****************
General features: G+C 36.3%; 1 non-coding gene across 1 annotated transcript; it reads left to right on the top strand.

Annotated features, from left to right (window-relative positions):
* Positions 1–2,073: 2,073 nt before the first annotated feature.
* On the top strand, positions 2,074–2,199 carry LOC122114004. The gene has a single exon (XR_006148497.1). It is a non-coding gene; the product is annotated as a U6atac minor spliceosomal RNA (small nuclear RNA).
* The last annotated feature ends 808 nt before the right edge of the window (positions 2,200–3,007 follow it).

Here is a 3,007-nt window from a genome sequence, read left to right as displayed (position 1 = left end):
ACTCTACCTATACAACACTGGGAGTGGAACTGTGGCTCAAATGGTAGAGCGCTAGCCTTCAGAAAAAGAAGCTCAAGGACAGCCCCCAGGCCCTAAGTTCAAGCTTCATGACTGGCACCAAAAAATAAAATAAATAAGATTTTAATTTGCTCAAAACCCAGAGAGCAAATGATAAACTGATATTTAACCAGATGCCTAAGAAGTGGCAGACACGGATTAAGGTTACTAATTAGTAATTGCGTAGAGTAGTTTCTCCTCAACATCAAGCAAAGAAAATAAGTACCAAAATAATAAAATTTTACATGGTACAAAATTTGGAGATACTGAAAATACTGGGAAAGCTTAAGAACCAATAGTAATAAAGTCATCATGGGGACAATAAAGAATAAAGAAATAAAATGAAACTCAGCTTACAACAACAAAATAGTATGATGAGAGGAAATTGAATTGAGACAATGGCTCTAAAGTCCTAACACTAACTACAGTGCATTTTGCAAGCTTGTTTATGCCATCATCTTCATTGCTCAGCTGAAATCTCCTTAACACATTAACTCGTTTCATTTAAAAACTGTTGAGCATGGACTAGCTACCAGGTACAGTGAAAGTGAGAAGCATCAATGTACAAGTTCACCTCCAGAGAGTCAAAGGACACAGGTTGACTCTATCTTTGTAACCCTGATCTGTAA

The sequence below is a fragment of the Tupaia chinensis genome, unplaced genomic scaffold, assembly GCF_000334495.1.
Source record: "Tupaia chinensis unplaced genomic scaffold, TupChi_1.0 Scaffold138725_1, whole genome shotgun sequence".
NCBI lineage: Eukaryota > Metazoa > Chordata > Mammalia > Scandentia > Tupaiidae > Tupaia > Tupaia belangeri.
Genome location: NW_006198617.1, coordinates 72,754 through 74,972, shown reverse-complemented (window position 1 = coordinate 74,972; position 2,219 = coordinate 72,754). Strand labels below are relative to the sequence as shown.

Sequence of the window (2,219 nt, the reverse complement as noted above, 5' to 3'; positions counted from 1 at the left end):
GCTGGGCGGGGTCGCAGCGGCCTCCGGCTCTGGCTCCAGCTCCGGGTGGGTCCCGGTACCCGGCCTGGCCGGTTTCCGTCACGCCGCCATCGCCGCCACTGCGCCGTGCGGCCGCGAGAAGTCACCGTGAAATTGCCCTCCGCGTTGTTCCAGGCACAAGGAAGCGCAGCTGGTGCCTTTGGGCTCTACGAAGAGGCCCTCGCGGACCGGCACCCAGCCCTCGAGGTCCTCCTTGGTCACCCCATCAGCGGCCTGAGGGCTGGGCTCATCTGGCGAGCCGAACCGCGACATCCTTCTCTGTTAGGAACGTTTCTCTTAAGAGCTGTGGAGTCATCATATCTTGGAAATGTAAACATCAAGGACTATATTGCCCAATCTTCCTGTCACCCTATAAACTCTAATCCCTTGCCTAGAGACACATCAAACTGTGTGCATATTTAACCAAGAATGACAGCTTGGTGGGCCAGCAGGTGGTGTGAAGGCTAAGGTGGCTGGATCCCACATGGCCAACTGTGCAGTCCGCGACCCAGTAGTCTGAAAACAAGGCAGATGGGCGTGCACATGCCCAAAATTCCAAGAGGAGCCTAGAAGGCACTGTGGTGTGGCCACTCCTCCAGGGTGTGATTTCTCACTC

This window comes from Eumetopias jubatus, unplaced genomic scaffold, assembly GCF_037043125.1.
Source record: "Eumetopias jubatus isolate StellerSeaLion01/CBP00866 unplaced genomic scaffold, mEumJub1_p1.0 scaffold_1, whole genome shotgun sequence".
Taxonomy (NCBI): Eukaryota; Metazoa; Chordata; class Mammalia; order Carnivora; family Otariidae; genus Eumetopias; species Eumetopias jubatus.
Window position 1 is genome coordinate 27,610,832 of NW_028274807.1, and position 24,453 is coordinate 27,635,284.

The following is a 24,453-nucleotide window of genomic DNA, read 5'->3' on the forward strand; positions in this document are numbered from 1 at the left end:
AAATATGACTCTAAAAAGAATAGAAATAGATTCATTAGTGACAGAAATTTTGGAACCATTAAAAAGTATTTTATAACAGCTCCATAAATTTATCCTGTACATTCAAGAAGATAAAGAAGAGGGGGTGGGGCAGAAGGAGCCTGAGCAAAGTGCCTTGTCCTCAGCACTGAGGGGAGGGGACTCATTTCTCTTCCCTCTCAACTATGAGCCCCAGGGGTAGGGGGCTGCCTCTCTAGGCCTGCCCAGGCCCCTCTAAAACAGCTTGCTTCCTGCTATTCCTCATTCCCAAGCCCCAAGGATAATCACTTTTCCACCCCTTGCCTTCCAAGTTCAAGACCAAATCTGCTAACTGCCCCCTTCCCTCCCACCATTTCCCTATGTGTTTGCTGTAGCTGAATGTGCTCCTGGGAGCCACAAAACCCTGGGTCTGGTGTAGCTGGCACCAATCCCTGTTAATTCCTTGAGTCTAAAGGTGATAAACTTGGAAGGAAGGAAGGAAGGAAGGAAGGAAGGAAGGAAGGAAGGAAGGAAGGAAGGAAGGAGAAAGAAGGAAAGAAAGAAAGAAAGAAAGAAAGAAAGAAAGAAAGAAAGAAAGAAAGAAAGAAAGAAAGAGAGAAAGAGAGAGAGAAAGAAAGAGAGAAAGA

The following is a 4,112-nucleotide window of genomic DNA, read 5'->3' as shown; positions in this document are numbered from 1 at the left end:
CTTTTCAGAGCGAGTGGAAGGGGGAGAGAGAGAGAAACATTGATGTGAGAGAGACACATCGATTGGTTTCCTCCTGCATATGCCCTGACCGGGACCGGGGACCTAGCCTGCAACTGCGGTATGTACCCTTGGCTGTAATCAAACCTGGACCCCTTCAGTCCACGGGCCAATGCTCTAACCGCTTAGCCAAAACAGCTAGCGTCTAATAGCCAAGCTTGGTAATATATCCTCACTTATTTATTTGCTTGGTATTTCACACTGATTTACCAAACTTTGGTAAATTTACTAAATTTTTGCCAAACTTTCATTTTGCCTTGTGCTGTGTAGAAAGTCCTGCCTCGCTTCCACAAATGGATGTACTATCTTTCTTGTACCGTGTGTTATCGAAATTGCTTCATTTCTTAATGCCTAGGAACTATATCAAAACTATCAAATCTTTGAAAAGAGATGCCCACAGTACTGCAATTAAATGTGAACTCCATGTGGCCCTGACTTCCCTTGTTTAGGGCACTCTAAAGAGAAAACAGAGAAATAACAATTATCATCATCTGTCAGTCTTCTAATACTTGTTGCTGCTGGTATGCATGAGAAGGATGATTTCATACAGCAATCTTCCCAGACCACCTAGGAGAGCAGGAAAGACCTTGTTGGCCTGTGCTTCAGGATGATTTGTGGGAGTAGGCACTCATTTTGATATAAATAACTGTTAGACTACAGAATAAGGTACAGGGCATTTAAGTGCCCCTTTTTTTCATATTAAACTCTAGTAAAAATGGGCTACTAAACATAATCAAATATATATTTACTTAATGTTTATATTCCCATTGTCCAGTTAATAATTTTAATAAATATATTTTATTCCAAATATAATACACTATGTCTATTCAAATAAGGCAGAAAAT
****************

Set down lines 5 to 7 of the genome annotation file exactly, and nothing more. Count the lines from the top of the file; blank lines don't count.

* The last annotated feature ends 808 nt before the right edge of the window (positions 2,200–3,007 follow it).

Here is a 3,007-nt window from a genome sequence, read left to right as displayed (position 1 = left end):
ACTCTACCTATACAACACTGGGAGTGGAACTGTGGCTCAAATGGTAGAGCGCTAGCCTTCAGAAAAAGAAGCTCAAGGACAGCCCCCAGGCCCTAAGTTCAAGCTTCATGACTGGCACCAAAAAATAAAATAAATAAGATTTTAATTTGCTCAAAACCCAGAGAGCAAATGATAAACTGATATTTAACCAGATGCCTAAGAAGTGGCAGACACGGATTAAGGTTACTAATTAGTAATTGCGTAGAGTAGTTTCTCCTCAACATCAAGCAAAGAAAATAAGTACCAAAATAATAAAATTTTACATGGTACAAAATTTGGAGATACTGAAAATACTGGGAAAGCTTAAGAACCAATAGTAATAAAGTCATCATGGGGACAATAAAGAATAAAGAAATAAAATGAAACTCAGCTTACAACAACAAAATAGTATGATGAGAGGAAATTGAATTGAGACAATGGCTCTAAAGTCCTAACACTAACTACAGTGCATTTTGCAAGCTTGTTTATGCCATCATCTTCATTGCTCAGCTGAAATCTCCTTAACACATTAACTCGTTTCATTTAAAAACTGTTGAGCATGGACTAGCTACCAGGTACAGTGAAAGTGAGAAGCATCAATGTACAAGTTCACCTCCAGAGAGTCAAAGGACACAGGTTGACTCTATCTTTGTAACCCTGATCTGTAA